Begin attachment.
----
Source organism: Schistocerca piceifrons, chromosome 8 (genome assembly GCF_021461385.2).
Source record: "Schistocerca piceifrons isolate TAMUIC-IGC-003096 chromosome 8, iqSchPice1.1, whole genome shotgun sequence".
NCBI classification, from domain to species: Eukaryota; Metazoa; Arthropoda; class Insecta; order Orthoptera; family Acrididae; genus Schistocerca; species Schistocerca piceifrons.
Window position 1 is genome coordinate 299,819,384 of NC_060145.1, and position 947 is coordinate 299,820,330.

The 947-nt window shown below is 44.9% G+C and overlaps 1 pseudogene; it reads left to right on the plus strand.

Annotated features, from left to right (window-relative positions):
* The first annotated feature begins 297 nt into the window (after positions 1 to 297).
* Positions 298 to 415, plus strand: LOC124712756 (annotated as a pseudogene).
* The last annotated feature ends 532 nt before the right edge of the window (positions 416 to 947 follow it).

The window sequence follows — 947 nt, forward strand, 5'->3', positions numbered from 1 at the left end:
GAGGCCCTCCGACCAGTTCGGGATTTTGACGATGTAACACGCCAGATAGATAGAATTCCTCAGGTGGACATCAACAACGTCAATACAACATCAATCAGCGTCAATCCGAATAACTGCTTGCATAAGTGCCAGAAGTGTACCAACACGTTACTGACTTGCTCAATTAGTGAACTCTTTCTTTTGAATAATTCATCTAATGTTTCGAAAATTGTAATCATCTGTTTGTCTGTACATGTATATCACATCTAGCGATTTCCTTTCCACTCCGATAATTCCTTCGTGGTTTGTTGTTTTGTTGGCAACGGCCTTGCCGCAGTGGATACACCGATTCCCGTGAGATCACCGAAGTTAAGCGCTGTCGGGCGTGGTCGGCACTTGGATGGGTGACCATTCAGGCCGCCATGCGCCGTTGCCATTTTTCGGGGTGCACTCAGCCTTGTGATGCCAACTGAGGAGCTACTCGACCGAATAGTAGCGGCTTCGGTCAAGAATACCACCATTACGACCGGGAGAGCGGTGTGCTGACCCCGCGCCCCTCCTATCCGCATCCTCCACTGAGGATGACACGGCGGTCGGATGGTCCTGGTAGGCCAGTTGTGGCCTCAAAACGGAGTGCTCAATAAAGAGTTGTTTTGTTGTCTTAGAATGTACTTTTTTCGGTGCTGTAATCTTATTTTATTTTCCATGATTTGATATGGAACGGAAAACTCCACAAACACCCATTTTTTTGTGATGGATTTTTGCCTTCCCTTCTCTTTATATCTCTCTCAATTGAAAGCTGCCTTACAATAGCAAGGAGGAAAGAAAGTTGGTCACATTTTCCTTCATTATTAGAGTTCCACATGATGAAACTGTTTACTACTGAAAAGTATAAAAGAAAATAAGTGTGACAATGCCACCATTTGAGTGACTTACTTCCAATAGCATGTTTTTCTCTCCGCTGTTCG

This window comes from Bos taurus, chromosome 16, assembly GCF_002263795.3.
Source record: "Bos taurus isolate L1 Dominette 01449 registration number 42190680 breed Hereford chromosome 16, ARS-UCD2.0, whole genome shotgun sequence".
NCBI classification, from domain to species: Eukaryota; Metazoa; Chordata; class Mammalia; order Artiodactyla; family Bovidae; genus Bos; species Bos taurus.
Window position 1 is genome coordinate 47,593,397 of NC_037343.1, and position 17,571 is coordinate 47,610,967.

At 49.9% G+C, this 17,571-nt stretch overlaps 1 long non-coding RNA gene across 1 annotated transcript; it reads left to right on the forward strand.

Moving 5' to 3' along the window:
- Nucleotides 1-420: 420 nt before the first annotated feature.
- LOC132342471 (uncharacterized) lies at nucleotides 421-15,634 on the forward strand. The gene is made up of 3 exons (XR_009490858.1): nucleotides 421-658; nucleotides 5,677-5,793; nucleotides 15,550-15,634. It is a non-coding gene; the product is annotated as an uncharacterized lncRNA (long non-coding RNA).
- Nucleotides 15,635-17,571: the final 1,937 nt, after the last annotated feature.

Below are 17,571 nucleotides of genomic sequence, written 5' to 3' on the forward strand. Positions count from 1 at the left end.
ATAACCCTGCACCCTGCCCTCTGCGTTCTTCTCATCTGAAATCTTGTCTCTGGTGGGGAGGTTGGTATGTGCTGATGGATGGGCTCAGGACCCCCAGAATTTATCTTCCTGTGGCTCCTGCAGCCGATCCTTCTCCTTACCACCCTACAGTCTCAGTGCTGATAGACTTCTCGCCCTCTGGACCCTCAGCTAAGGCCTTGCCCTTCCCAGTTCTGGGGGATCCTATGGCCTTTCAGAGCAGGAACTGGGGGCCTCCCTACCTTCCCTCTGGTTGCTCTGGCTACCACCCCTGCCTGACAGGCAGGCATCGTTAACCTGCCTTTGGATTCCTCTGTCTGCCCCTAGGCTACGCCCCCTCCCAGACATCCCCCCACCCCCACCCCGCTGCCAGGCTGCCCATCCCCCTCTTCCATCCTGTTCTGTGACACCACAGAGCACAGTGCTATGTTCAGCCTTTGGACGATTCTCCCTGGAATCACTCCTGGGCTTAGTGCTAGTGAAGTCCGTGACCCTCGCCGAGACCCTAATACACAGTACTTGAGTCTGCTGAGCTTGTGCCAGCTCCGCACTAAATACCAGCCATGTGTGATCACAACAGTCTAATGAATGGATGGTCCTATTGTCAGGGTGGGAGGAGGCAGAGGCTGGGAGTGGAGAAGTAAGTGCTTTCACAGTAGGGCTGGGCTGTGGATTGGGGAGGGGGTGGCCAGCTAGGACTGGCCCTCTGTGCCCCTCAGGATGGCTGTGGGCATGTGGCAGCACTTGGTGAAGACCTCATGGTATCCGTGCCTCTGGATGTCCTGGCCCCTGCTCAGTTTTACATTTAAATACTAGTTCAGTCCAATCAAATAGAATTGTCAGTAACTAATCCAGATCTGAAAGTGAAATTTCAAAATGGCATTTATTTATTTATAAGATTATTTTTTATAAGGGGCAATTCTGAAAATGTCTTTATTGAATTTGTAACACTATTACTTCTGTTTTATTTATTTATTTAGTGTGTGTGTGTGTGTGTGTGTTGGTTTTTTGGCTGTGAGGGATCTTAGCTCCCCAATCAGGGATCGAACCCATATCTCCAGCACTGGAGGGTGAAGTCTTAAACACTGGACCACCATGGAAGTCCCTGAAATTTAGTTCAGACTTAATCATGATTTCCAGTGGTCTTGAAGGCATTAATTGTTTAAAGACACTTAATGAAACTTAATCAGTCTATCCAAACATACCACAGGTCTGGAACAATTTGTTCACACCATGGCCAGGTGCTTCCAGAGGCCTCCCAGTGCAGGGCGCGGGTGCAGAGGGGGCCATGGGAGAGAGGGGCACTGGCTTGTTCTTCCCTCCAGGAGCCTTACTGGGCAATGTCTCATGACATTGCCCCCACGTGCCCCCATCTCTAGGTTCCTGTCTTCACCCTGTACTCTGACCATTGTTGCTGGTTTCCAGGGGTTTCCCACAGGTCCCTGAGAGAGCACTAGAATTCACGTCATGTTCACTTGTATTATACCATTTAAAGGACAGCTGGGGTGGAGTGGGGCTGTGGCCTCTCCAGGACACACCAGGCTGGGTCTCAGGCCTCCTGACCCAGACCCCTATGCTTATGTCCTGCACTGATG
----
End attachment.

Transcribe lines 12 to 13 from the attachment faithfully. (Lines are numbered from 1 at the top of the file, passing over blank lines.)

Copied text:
This window comes from Bos taurus, chromosome 16, assembly GCF_002263795.3.
Source record: "Bos taurus isolate L1 Dominette 01449 registration number 42190680 breed Hereford chromosome 16, ARS-UCD2.0, whole genome shotgun sequence".